Continuing nuisance, forum shopping and an oil spill
An ambitious goal
Airlines represent around 2.5% of global greenhouse gas (GHG) emissions, but with traffic increasing 3% a year, and many other sources going electric or hydrogen, some say unless we slash our reliance on fossil fuels, it could be much more by 2050.
By Kenneth P. Quinn, FRAeS
During the recently concluded IATA World Air Transport Forum in Istanbul, Akbar Al Bakar, CEO of Qatar Airways, described the airline industry’s emissions goals as “a PR exercise,” saying the industry will miss its carbon reduction targets in 2030 and net zero goals in 2050. IATA’s Director-General, Willie Walsh refused to accept this characterization, but emphasized getting there won’t be easy, or cheap.
Sustainable Aviation Fuel (SAF)
Sustainable aviation fuel (SAF), certified as a safe, drop-in fuel, can cut emissions by up to 80% compared to conventional jet fuel. Yet, SAF is approved only as a blend with traditional jet fuel, typically ranging from 10% to 50%. Fully unblended SAF has not yet been certified as safe.
Furthermore, despite recently doubling in production, SAF is short in supply, powering less than 0.1% of aviation’s fuel needs, and it costs two to five times more than jet fuel.
Another downside is that SAF can threaten agricultural feedstocks used for humans and animals to meet aviation's present and future needs. One study by the UK's Royal Society says using biofuels with existing feedstocks to meet today's demand there would use more than 50% of all the agricultural land in Great Britain.
Therefore, aside from SAF, the industry is responsibly pursuing a basket of decarbonization measures to demonstrate its commitment to sustainability, including:
To achieve this, the oil and gas industry, which has profited mightily by the production of fossil fuels, spending billions every year on exploration and development of fossil fuels, can spend and do a lot more to help the world and this industry reduce its reliance on fossil fuels.
Reaching Net Zero by 2050
To reach net zero by 2050, we need a lot more than strong demand signals to increase SAF production, and new R&D on hydrogen, ammonia, and battery design. We need nothing short of a new Apollo Project for aviation to address its impact on climate change.
The planes being manufactured today—without 100% SAF, hydrogen, or all-electric engines—will likely be flying for the next 20 years or more. Aviation is a “hard-to-abate” industry. An industry powered by fossil fuels and flying in the upper reaches of the troposphere—represents a daunting, very costly challenge.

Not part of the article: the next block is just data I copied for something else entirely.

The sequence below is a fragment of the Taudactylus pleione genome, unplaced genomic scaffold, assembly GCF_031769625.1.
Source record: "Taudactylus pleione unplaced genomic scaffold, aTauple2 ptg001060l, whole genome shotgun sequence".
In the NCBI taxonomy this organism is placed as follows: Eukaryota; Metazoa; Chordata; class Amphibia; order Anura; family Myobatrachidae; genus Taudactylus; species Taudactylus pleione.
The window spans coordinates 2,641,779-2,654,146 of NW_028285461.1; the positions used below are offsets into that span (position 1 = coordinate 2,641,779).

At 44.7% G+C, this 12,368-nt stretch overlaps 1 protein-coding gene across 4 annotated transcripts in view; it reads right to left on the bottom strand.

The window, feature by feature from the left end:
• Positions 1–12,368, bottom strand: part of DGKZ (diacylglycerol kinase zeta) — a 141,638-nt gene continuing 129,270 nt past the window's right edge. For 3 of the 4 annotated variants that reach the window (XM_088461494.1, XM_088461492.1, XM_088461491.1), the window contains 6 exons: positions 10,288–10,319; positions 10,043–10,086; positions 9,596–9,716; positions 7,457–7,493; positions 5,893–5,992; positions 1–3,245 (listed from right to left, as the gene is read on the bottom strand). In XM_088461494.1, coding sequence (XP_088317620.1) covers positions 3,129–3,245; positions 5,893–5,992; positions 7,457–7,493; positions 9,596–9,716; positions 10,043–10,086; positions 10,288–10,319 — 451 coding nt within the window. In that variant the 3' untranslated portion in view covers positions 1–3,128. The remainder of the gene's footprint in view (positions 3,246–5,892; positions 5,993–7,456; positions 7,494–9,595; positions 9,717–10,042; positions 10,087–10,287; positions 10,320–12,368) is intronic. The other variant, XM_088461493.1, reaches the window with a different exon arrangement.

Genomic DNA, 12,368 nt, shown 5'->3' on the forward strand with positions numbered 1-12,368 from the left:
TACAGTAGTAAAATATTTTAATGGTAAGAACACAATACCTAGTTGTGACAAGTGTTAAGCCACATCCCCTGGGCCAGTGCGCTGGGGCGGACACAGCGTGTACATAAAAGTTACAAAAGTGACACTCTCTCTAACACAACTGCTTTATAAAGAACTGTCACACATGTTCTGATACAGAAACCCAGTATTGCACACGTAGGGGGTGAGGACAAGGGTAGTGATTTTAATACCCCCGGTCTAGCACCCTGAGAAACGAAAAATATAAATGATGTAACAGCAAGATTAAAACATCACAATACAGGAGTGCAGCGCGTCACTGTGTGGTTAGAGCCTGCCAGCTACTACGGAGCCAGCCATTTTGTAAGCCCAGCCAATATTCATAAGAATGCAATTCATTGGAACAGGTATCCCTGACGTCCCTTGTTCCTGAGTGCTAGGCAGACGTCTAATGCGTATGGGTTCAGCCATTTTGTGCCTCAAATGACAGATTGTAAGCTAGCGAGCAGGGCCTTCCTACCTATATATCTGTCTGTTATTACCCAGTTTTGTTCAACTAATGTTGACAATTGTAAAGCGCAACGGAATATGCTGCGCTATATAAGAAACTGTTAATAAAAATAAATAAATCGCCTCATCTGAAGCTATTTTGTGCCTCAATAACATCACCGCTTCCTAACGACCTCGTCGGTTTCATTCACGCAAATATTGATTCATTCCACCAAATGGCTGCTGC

Just over 60 years ago, in a speech to a crowd of 30,000 at Rice University in Houston, US President John F. Kennedy said: "We choose to go to the moon in this decade and do the other things, not because they are easy, but because they are hard." He promised to put a man on the moon before the end of the decade. Seven years later, the Apollo 11 crew landed on moon. For aviation to be Net Zero in carbon emissions, it will not be easy; it will be hard. Neither was powered flight, but we've learned long ago that in aviation, anything is possible. To get away from fossil fuels entirely, we need a moonshot.
Kenneth P. Quinn
The aviation industry doesn’t need unrealistic mandates to just become green. Nor does cutting schedules, imposing carbon taxes on an already overtaxed industry, or instituting demand management make sense. The industry needs huge government investment and tax incentives—with the US’s Inflation Reduction Act serving as a useful roadmap.
What should airlines brace for?
Airlines should be justifiably proud, yet realistic, in touting their sustainability efforts. They should document them and take credit for them. Still, airlines need to brace for impact: more enforcement, litigation, rulemaking.
Legal review and risk management need to temper marketing enthusiasm and match aspiration with reality. Airlines’ environmental claims need to be technologically feasible, economically affordable, measurable, transparent, verifiable. They should pipe down on environmental claims unless they can back them up with specific information and identifiable metrics.
At the same time, agencies and environmental groups should not themselves engage in “green hushing”: trying to force the airline industry into not touting their many responsible, expensive efforts to become carbon neutral and find solutions for this hard-to-abate industry.
It’s imperative--for our planet, for our children, our children’s children—those most affected by climate change—to innovate and do whatever we can, personally and as an industry, to reduce our reliance on fossil fuels. The aviation industry needs its own moonshot to combat climate change. It won’t be easy; it will be hard. It can be done.
The bottom line
It’s imperative--for our planet, for our children, our children’s children—those most affected by climate change—to innovate and do whatever we can, personally and as an industry, to reduce our reliance on fossil fuels.
At Clyde & Co, we’re committed to clean skies for tomorrow. We stand by our airline clients, assisting them in navigating the ever-evolving landscape of litigation, investigations, regulatory and compliance for climate change. We’re ready to defend, we’re ready to conduct Net Zero Legal Audits.
Anywhere in the world. We’re there, ready to go.
Clyde & Co has long been aware of the threats posed by climate change to our modern life. We’re here to help clients assess and manage the particular risks they face and successfully manage the transition to a low-carbon economy.了解更多我们的气候变化风险业务
If you or your clients and colleagues would like to learn more about our views and guidance, contact a member of our Aviation Regulatory and Investigations team below: